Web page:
Zorn Palette

Zorn Palette: History & Guide to the Famous Limited Palette

The Zorn Palette is a simple, yet remarkable colour palette that has captivated artists for over a century. In this comprehensive guide, we’ll unravel the secrets behind this limited palette and discover how it can transform your artwork by simplifying colour choices and harmonising your creations.

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What is the Zorn Palette?

Definition and Description

Anders Zorn: Self Portrait

The Zorn Palette is a limited colour palette consisting of just four colours:

  1. Cadmium Red
  2. Yellow Ochre
  3. Ivory Black
  4. Titanium White

These four hues form the foundation of the Zorn Palette. Their versatility allows artists to create a wide range of colours and tones with remarkable depth and nuance. In his self portrait painting, Anders Zorn reveals his limited palette.

Limited Palette Concept

A limited palette refers to a colour palette that utilises a small number of pigments, typically three to five. By restricting the colour choices, artists can achieve greater harmony and cohesion in their work. In addition, artists can develop a deeper understanding of colour theory and mixing.

How does the Zorn Palette Work?

A limited palette should provide artists with the ability to create both tonal and chromatic variation in their paintings. To do this, a palette will usually consist of the primary colours (or variations of the primaries), white and either black or a dark earth colour.

The Zorn palette includes variations of the primaries, as ivory black is a low chroma blue. Therefore, when you add white to this colour, it becomes a lighter muted blue tone. Then yellow ochre is used to create yellow, muted green and bright orange tones. Cadmium red, on the other hand, is a high chroma, warm, deep red. This pigment is of course used for red, purple and orange tones and also for neutralising greens. It is suitable as a portrait palette, because it consists of warm pigments, perfect for creating skin coloured highlights and mid tones. Then ivory black is used to darken colours and create cooler tones and shadows.

Anders Zorn and the History of the Palette

Background Information

Anders Zorn: Martha Dana

Anders Zorn (1860-1920) was a renowned Swedish painter known for his exceptional skill in portraiture, landscape painting, and etching. His extraordinary talent for capturing the essence of his subjects earned him international acclaim, and his works are still highly sought after today. He had a realistic, yet loose painting style and was consistent in using his limited palette throughout his career. He is a great example of an artist who used few materials to create wonderful compositions, with harmony, balance and contrast.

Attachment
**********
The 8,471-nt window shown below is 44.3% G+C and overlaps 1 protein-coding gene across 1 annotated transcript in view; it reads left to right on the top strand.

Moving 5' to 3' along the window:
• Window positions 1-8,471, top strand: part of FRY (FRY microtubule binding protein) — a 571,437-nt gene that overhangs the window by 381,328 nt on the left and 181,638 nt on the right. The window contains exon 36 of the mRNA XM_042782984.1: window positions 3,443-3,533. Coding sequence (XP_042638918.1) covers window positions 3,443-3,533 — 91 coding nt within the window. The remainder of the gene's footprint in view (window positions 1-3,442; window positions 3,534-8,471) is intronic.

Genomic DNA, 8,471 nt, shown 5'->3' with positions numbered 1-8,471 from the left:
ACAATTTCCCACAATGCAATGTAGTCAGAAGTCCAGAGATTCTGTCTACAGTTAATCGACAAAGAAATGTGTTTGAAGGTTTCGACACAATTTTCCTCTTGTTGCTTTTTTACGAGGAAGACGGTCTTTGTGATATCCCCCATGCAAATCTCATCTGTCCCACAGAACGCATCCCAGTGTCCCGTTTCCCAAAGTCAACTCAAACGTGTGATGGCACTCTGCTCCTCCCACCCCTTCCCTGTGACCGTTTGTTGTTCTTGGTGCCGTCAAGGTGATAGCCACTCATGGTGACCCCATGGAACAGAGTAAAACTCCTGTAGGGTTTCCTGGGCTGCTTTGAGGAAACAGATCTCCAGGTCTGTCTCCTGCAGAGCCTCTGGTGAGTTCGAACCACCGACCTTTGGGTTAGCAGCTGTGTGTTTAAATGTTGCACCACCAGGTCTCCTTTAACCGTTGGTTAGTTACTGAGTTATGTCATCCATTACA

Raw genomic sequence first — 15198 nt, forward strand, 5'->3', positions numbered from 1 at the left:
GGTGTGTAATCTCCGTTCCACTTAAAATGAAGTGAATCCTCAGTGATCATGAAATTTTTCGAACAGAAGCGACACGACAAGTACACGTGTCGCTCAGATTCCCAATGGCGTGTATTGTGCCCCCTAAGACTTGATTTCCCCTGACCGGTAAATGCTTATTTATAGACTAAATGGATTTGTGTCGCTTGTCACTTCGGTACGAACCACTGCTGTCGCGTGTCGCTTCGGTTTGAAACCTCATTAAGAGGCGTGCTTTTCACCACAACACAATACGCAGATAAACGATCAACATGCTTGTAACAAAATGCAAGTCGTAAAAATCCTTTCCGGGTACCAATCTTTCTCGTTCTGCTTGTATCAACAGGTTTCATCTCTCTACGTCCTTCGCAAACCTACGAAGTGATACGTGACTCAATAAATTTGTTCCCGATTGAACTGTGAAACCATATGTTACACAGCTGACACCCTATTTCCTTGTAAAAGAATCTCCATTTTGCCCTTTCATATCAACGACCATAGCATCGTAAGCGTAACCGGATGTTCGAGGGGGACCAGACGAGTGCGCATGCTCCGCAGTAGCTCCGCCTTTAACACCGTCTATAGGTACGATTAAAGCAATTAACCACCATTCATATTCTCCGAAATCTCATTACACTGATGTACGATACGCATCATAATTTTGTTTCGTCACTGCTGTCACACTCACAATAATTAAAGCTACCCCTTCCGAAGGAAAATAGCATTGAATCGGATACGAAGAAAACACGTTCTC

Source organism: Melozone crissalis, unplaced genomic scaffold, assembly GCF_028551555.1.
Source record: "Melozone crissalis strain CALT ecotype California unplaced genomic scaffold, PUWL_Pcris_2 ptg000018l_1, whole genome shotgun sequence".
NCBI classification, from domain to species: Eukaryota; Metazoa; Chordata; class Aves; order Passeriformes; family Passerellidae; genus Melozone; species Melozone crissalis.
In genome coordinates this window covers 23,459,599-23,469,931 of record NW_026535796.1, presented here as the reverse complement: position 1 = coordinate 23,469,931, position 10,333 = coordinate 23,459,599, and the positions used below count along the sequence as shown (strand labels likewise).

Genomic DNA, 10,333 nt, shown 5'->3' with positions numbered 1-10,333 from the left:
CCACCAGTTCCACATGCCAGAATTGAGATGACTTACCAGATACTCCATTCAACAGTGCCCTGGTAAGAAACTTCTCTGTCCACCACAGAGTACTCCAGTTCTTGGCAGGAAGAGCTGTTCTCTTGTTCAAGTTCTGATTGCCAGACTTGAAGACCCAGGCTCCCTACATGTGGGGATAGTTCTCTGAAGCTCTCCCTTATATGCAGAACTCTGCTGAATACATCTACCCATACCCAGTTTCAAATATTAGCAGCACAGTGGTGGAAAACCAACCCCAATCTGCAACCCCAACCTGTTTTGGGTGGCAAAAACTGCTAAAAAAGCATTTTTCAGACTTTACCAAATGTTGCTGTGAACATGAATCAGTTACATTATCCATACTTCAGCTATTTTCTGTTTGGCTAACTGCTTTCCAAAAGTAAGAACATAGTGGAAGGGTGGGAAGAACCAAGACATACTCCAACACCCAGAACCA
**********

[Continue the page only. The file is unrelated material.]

Development and Influence

Zorn developed his signature palette as a means to simplify his colour choices and enhance the harmony within his paintings. By using only four colours, he was able to create a remarkable range of hues with incredible depth and realism. The Zorn Palette has since become a popular choice among artists seeking to refine their understanding of colour theory and improve their painting techniques.

Limited Palettes in Art

Concept of Limited Palettes

Limited palettes have been used by artists throughout history as a means to achieve greater control over their colour choices and create more cohesive compositions. By working with fewer colours, artists can focus on the relationships between hues.

Other Famous Limited Palettes

In addition to the Zorn Palette, there are several other well-known limited palettes that have been popularised by famous artists, such as the Impressionist palette used by Claude Monet, which focused on primary colours, and the earth-toned palette favoured by Rembrandt. Each of these palettes offers unique advantages and challenges. Using them allows artists to experiment with different approaches to colour mixing and application.

Mixing Skin Tones with the Zorn Palette

Techniques for Creating a Variety of Skin Tones